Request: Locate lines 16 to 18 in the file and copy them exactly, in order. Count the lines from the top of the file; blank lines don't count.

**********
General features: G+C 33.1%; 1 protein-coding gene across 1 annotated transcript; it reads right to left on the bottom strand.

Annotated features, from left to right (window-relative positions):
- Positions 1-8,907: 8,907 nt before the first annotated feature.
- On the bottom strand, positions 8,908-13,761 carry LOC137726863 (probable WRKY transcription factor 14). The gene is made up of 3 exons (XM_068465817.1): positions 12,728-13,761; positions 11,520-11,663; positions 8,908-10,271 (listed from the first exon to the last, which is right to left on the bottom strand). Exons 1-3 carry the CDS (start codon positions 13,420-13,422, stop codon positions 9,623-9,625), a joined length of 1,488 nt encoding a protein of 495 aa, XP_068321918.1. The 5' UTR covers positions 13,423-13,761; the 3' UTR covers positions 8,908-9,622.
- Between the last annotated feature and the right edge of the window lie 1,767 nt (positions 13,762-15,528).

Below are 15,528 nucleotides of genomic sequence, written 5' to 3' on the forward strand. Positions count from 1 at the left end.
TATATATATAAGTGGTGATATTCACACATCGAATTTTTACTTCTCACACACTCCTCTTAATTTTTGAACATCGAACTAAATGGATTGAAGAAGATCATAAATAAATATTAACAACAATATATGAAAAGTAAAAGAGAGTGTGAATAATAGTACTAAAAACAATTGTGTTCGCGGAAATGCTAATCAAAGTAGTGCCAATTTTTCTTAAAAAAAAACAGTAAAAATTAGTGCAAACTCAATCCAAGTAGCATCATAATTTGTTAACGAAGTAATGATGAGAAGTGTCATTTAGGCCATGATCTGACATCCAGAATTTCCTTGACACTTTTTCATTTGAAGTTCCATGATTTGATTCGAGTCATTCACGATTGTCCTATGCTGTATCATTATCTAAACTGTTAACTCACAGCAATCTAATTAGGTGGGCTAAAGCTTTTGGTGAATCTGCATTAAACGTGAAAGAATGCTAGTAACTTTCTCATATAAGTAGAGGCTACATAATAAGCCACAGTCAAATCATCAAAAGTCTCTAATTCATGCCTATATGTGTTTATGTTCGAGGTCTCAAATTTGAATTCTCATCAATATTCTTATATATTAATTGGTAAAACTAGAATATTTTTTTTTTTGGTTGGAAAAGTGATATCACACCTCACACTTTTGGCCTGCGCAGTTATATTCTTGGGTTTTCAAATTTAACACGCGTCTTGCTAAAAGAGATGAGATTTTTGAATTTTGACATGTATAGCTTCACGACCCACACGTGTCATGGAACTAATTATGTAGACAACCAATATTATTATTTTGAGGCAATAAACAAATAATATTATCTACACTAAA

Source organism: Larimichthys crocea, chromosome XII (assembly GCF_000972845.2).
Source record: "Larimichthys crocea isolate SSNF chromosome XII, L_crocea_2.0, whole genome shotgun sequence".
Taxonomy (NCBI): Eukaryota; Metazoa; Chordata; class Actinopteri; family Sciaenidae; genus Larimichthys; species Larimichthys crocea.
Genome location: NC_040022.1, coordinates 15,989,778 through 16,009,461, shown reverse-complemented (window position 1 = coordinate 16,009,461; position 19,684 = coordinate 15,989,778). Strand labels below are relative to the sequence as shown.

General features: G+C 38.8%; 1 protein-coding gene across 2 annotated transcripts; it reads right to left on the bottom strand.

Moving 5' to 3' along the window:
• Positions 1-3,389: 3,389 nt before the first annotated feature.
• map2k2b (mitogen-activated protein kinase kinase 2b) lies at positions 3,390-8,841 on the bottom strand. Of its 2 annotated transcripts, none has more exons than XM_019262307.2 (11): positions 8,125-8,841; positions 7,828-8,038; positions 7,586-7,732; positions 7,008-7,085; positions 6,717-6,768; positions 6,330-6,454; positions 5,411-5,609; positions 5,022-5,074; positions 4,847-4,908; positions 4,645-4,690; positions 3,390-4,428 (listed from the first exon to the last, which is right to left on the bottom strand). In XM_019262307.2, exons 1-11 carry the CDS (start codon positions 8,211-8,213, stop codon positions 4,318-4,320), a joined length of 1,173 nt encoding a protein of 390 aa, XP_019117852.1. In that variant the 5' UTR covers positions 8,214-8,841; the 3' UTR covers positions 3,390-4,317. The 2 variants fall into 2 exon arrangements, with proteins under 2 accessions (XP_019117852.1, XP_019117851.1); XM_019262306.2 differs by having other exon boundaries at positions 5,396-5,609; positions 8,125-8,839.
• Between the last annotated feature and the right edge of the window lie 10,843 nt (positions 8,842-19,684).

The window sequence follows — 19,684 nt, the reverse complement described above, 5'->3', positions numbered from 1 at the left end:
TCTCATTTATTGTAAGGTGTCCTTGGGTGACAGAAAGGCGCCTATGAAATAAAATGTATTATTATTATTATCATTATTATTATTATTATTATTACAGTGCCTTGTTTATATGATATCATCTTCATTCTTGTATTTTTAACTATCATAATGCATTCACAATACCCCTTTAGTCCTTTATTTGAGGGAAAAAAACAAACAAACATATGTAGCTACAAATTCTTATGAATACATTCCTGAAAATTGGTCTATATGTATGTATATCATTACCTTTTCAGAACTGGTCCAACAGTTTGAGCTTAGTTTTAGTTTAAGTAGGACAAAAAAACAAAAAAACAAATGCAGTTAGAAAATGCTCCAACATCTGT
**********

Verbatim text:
• Between the last annotated feature and the right edge of the window lie 10,843 nt (positions 8,842-19,684).

The window sequence follows — 19,684 nt, the reverse complement described above, 5'->3', positions numbered from 1 at the left end:
TCTCATTTATTGTAAGGTGTCCTTGGGTGACAGAAAGGCGCCTATGAAATAAAATGTATTATTATTATTATCATTATTATTATTATTATTATTACAGTGCCTTGTTTATATGATATCATCTTCATTCTTGTATTTTTAACTATCATAATGCATTCACAATACCCCTTTAGTCCTTTATTTGAGGGAAAAAAACAAACAAACATATGTAGCTACAAATTCTTATGAATACATTCCTGAAAATTGGTCTATATGTATGTATATCATTACCTTTTCAGAACTGGTCCAACAGTTTGAGCTTAGTTTTAGTTTAAGTAGGACAAAAAAACAAAAAAACAAATGCAGTTAGAAAATGCTCCAACATCTGT